Tanzania will be given a total of $340 million by the International Monetary Fund to adjust its depreciating balance of payments.
Finance Minister Mustafa Mkullo said in a statement from Washington DC last week that the money would also be used to fill the widening gap in the Government’s Foreign Reserves especially during the current global financial crisis.
The funding comes at a time Tanzania’s current account is increasingly widening from $ 1,796.2 million to $ 2,302 million for the year ending February 2009.
Last week, three institutions—the Bank of Tanzania (BoT), the Tanzania Investment Centre (TIC) and the National Bureau of Statistics (NBS)—said they would jointly conduct a survey on Foreign Private Investments (FPI) in the country to “monitor its inflows” in order to assess the impact on the economy.
Traditionally, the survey results would be used in balance of payments compilations and for determination of International Investment Position (IIP) in Tanzania as well as designing of effective investment promotion and facilitation strategies.
The survey, which is scheduled to commence in early May and last until 2009, is geared to further enhance public-private sector dialogue and as means of gaining appropriate investment policies aimed at improving the country’s investment climate.
According to Mr Mkullo, the World Bank will also extend to Tanzania a grant amounting to $970 million for budget support in agriculture, irrigation and Tanzania Social Action Fund (TASAF).
“Out of this money, $750 million would be released in the 2009/10 national budget,” he said.
About $200 million would be allocated for the national budget, $160 million to agriculture, fertilisers and seeds procurement. TASAF will be allocated with $30 million.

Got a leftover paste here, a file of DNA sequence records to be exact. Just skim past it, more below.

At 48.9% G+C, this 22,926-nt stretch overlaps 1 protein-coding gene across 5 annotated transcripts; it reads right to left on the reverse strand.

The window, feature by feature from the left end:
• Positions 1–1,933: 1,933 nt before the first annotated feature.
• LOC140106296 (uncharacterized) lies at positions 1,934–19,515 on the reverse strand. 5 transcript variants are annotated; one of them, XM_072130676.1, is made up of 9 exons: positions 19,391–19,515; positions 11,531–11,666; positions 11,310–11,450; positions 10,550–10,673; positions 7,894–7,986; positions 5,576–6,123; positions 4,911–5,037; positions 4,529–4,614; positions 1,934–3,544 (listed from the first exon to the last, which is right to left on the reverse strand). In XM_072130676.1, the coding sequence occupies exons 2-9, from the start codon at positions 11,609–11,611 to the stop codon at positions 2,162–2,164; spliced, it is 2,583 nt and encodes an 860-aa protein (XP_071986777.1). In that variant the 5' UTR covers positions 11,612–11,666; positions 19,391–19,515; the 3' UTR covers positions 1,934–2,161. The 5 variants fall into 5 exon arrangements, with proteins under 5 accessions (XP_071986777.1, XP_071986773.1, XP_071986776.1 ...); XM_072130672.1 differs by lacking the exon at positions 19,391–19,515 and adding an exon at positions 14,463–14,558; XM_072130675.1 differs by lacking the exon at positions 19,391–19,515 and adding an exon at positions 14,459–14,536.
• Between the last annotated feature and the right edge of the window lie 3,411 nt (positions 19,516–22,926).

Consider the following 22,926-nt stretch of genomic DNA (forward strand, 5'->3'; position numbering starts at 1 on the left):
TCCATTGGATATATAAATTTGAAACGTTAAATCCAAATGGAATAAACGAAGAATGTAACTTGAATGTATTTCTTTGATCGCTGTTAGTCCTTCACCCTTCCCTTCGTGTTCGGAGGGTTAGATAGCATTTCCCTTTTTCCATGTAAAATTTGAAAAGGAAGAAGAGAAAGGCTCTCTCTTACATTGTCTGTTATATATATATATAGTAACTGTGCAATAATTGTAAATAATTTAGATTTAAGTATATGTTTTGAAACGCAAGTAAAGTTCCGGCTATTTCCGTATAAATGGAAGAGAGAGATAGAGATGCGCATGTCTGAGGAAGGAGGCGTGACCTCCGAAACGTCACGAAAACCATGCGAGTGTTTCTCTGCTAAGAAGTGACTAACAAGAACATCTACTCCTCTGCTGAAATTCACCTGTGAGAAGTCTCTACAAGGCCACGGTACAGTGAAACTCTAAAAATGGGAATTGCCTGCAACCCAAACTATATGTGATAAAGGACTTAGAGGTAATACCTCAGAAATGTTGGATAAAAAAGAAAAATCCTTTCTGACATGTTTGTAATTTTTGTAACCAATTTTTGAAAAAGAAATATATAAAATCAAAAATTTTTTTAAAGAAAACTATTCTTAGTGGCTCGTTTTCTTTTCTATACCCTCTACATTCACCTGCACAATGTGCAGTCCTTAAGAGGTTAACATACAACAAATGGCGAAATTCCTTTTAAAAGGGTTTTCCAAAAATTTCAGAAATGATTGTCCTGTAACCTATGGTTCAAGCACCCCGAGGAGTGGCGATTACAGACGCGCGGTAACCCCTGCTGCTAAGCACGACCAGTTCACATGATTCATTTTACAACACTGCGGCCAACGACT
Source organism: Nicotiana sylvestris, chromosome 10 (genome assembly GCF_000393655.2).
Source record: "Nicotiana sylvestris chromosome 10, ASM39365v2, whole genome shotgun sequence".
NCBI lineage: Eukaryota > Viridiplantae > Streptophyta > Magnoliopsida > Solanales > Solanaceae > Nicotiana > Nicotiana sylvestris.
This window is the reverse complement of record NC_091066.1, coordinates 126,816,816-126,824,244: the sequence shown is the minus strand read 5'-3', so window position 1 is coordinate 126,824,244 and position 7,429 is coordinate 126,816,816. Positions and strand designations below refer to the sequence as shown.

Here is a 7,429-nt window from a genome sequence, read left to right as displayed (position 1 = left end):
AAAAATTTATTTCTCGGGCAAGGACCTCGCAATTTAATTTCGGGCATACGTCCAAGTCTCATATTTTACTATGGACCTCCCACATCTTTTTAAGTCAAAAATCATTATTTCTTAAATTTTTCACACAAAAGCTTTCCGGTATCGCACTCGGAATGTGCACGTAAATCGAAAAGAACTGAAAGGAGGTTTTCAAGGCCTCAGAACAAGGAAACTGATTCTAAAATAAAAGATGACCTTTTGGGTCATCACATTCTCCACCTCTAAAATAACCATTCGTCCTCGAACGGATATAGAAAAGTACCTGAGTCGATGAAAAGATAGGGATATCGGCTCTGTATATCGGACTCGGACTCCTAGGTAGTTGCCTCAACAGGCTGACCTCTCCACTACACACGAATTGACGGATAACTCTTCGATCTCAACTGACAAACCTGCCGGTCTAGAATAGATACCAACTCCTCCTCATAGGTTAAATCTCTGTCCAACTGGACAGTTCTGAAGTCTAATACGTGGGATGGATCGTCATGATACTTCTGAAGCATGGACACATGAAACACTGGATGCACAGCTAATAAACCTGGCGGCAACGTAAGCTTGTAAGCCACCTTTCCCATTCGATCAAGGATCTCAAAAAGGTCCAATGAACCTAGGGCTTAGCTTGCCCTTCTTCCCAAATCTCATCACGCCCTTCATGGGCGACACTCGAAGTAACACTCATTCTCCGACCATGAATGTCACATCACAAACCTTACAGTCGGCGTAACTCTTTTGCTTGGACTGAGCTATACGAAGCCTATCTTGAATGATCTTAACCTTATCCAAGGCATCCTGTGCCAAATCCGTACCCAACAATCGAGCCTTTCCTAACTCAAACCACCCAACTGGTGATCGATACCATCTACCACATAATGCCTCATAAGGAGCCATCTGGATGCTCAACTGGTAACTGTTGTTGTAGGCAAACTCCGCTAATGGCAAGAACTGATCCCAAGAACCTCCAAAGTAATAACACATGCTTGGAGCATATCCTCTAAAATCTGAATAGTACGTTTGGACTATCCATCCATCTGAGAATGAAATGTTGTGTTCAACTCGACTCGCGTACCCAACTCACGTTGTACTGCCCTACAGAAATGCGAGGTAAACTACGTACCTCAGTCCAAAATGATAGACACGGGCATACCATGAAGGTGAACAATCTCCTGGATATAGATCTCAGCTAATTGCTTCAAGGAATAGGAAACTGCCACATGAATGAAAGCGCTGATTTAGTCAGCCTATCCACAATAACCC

Analysts predict that Tanzania’s economy, like the rest in the world, is also expected to suffer further from the global financial meltdown, taking into consideration most of the country’s traditional exports are already feeling the heat.
According to the latest Bank of Tanzania Monthly Economic Review, this development is largely due to an increase in imports that outweighed the effects of the rise in exports.
The review says that while imports of goods and services went up by $1,529.2 million exports increased by $960.5 million.
The increase in imports was driven by capital and intermediate goods, in line with the growth of activities in the construction, communication and manufacturing, and high average price of oil for the 12 months ending February.
“Most of the increase in exports came from manufactured goods, which nearly doubled from $360.7 million recorded during the previous year to $651.9 million,” said the report.
The value of horticultural exports rose from $21.3 million to $47.8 million, largely due to the expansion in horticultural production coupled with new investment in cut flower and seeds in the southern part of Tanzania.
During the review period, services receipt increased by 20.6 per cent to $2,363.9 million following improvement in travel and freight.